Jin’s redemptive understanding of his cultural identity recalls Revelation 7, which offers a grand, affirming vision of a heavenly multitude “from every nation, tribe, people, and language.” This affirmation is only made possible by the incarnation of Jesus Christ, who through his sacrificial death, broke into our world and reconciled it unto himself. Christ, therefore, urges his church to push past ethnic stereotypes and embrace a diversity of cultures as a reflection of the whole beauty of God, who created us all in his image. Through Christ, Asian-Americans believe that the vision of Revelation 7 is not only a direct product of the gospel, but also an affirmation of our value specifically as Asian-Americans.
There is a scene in Episode 5 of American Born Chinese that visually represents the new reality we have in Christ. Jin and Wei-Chen look for an ancient scholar who was banned from the heavens and sentenced to earth. They come across a Chinese strip mall called the Golden Temple, which Jin reckons is nothing special. But he is mistaken. As they discover the ancient scholar residing in the back of the Chinese restaurant, the entire marketplace is transformed into a magical realm right before their eyes.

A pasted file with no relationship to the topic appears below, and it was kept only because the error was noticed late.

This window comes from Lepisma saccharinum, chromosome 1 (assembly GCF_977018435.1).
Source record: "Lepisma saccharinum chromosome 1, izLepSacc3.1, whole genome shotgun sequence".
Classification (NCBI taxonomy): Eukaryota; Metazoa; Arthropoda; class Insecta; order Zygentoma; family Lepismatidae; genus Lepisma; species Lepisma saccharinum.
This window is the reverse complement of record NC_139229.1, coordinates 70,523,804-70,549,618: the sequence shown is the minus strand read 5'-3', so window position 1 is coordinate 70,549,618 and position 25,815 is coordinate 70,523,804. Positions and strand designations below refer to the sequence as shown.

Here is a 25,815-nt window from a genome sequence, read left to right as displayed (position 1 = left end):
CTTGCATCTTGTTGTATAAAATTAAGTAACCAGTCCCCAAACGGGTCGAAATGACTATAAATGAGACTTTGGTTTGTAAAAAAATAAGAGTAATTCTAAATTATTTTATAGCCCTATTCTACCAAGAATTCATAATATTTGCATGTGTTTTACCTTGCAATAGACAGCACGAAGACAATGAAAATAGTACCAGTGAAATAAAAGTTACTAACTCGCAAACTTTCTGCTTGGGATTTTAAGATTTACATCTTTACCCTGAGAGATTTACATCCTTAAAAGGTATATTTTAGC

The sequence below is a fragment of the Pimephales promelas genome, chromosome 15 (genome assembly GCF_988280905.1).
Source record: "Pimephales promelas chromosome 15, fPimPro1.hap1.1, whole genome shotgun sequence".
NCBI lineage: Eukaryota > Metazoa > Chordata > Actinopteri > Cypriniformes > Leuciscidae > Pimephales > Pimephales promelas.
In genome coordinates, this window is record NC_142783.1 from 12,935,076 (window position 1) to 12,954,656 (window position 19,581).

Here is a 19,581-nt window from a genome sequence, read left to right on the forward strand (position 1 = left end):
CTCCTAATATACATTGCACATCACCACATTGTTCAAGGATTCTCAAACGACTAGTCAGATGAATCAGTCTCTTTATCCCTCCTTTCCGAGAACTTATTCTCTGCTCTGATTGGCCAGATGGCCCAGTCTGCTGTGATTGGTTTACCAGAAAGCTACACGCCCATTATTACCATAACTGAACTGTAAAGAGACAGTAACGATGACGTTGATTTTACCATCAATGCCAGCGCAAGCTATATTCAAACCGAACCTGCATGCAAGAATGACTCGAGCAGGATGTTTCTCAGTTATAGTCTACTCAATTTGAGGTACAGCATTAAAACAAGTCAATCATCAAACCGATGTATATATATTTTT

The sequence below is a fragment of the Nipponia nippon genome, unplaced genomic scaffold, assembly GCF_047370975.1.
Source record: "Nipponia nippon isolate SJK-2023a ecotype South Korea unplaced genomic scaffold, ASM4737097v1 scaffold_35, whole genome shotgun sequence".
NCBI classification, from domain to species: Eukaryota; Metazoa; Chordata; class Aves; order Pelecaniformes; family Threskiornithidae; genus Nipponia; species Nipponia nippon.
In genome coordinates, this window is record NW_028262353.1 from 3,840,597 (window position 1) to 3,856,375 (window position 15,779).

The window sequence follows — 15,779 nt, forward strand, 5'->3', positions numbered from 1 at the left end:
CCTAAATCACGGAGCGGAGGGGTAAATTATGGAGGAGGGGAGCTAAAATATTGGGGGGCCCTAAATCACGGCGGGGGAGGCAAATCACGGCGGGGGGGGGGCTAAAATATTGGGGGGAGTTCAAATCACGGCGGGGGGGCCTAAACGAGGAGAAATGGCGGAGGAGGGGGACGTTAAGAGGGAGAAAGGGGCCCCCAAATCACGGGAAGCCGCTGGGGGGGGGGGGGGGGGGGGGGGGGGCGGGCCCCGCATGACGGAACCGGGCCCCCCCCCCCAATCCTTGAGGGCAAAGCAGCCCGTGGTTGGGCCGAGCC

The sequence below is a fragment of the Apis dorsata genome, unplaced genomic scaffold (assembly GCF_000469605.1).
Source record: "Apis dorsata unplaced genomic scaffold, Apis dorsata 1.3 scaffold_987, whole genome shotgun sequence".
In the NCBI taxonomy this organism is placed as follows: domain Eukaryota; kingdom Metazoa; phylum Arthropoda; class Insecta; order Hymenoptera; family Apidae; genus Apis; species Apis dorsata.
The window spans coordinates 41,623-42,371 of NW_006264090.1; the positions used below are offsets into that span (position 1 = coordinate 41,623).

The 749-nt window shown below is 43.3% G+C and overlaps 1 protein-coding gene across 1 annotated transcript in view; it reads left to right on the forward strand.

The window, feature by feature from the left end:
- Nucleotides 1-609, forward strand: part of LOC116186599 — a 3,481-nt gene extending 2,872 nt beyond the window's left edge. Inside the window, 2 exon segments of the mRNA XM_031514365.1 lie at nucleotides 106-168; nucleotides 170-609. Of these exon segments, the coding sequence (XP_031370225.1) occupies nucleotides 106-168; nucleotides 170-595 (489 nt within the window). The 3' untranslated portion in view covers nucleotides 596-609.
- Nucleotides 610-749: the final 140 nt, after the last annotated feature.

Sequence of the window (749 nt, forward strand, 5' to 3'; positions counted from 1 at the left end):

This episode beckons us to see the “magical” value that exists in such nondescript yet culturally specific centers—places that third-culture kids might see as too run-down, too Asian, or even embarrassing. In embracing a Revelation 7 vision, however, we can see the inherent beauty of these spaces. A redeemed vision allows us to view these spaces as epicenters of our small but fiercely enduring communities. They were places where our immigrant parents made a living, sipped tea (and spilled it), shopped for their families, and made lifelong connections. Through the affirmation we have in Christ, we can now see these spaces—and our heritage—for what they are: truly magical.
All Asians have proud histories and heritages spanning thousands of years, incorporating nuances of food, geography, and rich ancestral traditions. But for many decades in North America, the complexity of our cultures has been reduced to emasculated tropes, hyper sexualization and fetishization, ridiculous language puns, and greasy food insults. American Born Chinese provides an artistic path of envisioning a Revelation 7 reality where our worlds do not clash, but are reconciled to one another in the name of Jesus Christ.